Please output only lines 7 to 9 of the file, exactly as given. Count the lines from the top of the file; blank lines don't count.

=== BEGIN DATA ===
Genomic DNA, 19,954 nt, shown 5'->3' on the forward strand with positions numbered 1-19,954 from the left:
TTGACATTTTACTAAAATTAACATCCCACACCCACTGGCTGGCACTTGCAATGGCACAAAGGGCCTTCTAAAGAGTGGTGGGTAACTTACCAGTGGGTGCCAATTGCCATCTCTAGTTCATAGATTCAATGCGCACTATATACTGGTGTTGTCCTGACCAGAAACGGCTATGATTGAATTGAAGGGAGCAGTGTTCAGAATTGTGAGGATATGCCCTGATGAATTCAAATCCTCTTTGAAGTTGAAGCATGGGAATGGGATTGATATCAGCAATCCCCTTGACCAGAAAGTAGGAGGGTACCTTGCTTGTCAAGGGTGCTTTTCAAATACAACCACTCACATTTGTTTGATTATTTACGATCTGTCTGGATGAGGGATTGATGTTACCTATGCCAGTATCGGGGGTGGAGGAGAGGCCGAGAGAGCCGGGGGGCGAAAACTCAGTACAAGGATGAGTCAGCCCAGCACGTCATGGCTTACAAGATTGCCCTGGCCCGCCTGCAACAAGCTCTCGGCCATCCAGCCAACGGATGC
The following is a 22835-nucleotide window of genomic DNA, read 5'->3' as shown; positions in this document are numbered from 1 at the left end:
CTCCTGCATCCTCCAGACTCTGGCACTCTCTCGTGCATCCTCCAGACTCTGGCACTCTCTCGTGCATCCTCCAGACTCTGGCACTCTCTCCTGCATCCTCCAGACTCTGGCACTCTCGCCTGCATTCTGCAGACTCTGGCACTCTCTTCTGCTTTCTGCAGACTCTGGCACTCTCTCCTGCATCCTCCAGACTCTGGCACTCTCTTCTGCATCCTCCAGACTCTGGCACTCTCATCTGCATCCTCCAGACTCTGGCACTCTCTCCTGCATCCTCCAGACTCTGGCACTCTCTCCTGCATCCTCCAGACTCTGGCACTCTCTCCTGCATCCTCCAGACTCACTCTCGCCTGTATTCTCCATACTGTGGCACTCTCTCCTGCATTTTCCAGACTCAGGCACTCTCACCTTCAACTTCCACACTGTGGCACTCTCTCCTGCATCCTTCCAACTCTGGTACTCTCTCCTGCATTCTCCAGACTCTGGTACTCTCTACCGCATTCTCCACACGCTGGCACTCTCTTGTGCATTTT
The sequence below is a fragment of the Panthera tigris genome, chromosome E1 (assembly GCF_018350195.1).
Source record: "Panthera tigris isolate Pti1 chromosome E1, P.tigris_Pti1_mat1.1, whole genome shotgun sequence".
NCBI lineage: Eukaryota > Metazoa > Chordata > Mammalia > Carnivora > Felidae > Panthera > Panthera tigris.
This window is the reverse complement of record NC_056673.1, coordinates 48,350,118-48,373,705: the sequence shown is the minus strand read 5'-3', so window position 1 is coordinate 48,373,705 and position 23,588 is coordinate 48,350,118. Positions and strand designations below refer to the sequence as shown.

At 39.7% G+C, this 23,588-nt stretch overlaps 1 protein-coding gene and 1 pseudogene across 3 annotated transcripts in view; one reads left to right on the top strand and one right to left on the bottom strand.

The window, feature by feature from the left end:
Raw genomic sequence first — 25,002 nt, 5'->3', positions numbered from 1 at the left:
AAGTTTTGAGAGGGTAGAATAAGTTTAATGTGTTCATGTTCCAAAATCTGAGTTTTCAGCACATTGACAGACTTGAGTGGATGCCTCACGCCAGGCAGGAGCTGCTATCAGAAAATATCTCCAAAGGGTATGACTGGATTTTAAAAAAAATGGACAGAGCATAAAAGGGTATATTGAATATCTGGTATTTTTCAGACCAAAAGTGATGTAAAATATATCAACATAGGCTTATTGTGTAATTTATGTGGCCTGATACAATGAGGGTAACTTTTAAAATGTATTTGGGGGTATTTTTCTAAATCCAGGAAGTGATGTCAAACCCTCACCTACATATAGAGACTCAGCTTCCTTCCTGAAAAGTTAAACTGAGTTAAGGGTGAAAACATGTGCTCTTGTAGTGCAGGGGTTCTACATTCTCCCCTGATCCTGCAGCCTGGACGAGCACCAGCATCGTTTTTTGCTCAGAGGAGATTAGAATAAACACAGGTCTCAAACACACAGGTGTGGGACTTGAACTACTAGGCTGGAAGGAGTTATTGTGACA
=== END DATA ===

NCBI lineage: Eukaryota > Metazoa > Chordata > Mammalia > Carnivora > Felidae > Panthera > Panthera tigris.
This window is the reverse complement of record NC_056673.1, coordinates 48,350,118-48,373,705: the sequence shown is the minus strand read 5'-3', so window position 1 is coordinate 48,373,705 and position 23,588 is coordinate 48,350,118. Positions and strand designations below refer to the sequence as shown.

At 39.7% G+C, this 23,588-nt stretch overlaps 1 protein-coding gene and 1 pseudogene across 3 annotated transcripts in view; one reads left to right on the top strand and one right to left on the bottom strand.